The Break – A Law Enforcement Perspective Pt.4

KC and the crew wrap up their conversation about law enforcement with David, an LAPD officer. They discuss the larger racial issues, positive interactions, the decision to shoot and more.

Music: Flying Lotus – Camel (Nosaj Thing Remix)

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The Break – A Law Enforcement Perspective Pt.3

KC and the crew continue the discussion about law enforcement with David, touching on the fear of police, teaching compliance, law enforcement culture and changing policies.

Music: Flying Lotus – RobertaFlack (feat. Dolly)

Please leave your comments and feedback below or you can contact us via Twitter: @BLACKISONLINE; Facebook: Black Is Magazine; Email:; Voicemail: (323) 455-4219.

The Break – A Law Enforcement Perspective Pt.1

KC invites a long time friend and law enforcement officer to the round table get a viewpoint of working in that field and for the Los Angeles Police Department. In this opening part of the conversation they touch on understanding the others perspective, a lot of misinformation, lack of cultural awareness, the role of a police officer, policing our own communities, the shootings of Alton Sterling and Philando Castile and deprogramming prejudice.

Music: Flying Lotus – Recoiled

Please leave your comments and feedback below or you can contact us via Twitter: @BLACKISONLINE; Facebook: Black Is Magazine; Email:; Voicemail: (323) 455-4219.


The Break: Christopher Dorner (PODCAST)

Listen in as KC and the family discuss former LAPD officer Christopher Dorner, his manifesto, gun control, and corruption within the LAPD. Podcast guests include Chris Lehman, Toria Williams, Leisha Mack, Malcolm Darrell and Merc80!

For comments or questions on this episode, call the hotline at (323) 455-4219!

*Please bear with the sound quality of this and the next few episodes – time to upgrade our equipment!

The Cinematic Saga of Christopher Dorner

I was not the first person to hear about elite former police and naval officer Christopher Dorner’s campaign of violence to avenge the disgrace and slander he alleges was wrongly perpetrated against him by officers of, and attorneys and officials affiliated with, the Los Angeles Police Department: acts which led to his termination as a police and naval officer and the ruining of his career and, according to Mr. Dorner, his personal life as well. I didn’t start to catch on to this story until hearing some chatter on the radio Thursday morning about a former Los Angeles police officer gone rogue, and then listened to snippets of the manifesto he posted online detailing the story behind his vendetta, as well as his arbitrary opinions on a long list of other issues and people. My interest developed, but it wasn’t until I saw Chief of Police Charlie Beck addressing the press from a secured room that I realized that there was an unusual dynamic in place in this murderous tale. The Los Angeles Police Department is scared. And with one of their own dead, downed after exchanging gunfire with the suspect in Irvine, and two other cops wounded at the hands of one of their most capable officers, they have good reason to be. Christopher Dorner remains at large. The search for him is wide ranging, fanning out now to the snowy mountains of Big Bear, where he is thought to be concealing himself in the wintry cold, though no one knows for sure. They, with the rest of the city and even the country, wait with bated breath to see if and when he strikes again, hoping only that the police find him before he does.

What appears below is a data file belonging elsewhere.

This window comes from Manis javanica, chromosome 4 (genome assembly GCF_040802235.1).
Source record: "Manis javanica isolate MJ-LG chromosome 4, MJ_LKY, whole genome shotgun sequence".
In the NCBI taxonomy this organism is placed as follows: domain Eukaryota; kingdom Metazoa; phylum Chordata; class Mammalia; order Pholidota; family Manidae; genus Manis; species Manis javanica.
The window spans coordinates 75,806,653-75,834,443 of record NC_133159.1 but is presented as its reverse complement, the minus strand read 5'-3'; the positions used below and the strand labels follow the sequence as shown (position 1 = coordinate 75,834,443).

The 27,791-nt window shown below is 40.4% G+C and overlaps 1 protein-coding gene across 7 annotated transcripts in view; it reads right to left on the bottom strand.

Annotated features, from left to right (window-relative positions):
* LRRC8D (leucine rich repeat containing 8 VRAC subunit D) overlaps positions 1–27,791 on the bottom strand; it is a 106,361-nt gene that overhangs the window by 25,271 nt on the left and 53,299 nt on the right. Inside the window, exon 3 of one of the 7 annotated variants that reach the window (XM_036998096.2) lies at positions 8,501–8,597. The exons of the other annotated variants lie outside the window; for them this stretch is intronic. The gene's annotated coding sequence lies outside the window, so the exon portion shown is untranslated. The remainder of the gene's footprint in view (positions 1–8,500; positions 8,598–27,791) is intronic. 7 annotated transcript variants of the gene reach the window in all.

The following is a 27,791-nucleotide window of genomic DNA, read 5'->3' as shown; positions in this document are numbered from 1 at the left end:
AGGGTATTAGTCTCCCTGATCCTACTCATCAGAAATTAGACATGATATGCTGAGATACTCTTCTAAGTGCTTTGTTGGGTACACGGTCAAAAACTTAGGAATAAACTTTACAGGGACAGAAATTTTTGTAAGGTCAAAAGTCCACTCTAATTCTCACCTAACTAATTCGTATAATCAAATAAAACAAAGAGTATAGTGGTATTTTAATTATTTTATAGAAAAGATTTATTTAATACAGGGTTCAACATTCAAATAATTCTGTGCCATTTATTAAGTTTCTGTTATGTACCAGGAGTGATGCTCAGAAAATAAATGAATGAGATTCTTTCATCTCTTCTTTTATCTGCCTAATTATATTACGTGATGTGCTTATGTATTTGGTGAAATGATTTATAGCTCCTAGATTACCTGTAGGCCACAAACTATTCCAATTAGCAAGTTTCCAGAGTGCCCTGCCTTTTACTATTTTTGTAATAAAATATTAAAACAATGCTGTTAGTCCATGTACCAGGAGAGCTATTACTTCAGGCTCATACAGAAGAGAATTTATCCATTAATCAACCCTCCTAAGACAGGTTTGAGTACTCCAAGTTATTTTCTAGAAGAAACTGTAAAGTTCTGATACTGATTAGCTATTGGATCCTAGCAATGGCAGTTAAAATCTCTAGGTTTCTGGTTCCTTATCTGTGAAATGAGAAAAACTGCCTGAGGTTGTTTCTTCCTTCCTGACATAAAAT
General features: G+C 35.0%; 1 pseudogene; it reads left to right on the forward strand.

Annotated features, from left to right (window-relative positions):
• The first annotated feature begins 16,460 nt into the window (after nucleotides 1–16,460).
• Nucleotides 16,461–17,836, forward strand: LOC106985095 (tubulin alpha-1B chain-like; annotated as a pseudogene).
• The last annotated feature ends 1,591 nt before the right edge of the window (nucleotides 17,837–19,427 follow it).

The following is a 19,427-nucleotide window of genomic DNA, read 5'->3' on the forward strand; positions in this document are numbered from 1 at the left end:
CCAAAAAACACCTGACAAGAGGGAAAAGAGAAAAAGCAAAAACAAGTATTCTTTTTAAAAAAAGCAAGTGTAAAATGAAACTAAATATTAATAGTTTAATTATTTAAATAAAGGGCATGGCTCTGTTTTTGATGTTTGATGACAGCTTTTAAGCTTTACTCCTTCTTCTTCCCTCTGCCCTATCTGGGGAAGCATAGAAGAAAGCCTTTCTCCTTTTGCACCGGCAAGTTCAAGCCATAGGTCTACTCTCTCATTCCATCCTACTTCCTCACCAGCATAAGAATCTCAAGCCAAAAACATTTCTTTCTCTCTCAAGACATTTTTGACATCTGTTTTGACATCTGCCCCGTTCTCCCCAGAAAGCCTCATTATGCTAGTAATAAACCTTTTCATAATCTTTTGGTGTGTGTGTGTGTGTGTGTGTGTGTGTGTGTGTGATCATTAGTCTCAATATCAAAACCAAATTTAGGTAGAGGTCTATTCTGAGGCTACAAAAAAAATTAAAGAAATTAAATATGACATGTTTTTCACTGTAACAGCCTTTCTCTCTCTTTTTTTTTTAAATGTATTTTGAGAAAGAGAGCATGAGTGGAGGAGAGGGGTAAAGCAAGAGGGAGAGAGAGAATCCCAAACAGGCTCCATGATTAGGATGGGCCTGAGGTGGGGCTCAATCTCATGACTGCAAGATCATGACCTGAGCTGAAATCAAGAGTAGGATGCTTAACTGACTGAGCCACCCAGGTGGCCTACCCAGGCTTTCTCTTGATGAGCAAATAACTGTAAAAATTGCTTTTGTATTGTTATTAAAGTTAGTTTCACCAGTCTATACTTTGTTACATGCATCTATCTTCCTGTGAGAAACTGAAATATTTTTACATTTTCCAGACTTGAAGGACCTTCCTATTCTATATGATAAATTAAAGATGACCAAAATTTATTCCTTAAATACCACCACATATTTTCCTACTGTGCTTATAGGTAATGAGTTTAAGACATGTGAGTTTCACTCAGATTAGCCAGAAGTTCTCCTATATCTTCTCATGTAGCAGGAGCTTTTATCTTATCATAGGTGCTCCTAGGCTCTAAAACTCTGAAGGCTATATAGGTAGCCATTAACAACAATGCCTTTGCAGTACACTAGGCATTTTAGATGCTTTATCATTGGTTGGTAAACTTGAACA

Of course, not everyone is hoping the cops do find him, and that is the part of this story which is most interesting to me. While the mainstream media and most people are portraying Dorner as a murderer who needs to be brought to justice, many people, and very many within the black community in Los Angeles, have more than a little bit of sympathy for the plight and crusade of Christopher Dorner. We, after all, know the dark side of the LAPD better than any other group in this massive city of Los Angeles, and the corruption and brutality of Los Angeles city police officers historically speaking is something that even they do not dispute. Dorner puts himself forward as an avenger of those who have suffered at the hands of the LAPD, as the just punisher of the sins of the department which have driven him to this point. He writes, “I saw some of the most vile things humans can inflict on others as a police officer in Los Angeles. Unfortunately, it wasn’t in the streets of LA. It was in the confounds of LAPD police stations and shops (cruisers). The enemy combatants in LA are not the citizens and suspects, it’s the police officers.”  Black people of inner city Los Angeles have little problem believing that, being the children of the Watts riots, the Los Angeles riots and Rodney King. And as I hear people talk about Dorner, not all of them black by any means but many of them, with subtle and not so subtle tones of admiration for his willingness and his ability to intimidate the most feared police department in America, I understand. I understand the historic mistrust and animosity we have towards the police, and it does not strike me as unbelievable that every word of Mr. Dorner’s testimony might be the truth. Liars are seldom so motivated by their own lies as this man is. But it does not make him worthy of our admiration. It does not erase the horror of the terrible things he is reported to have done.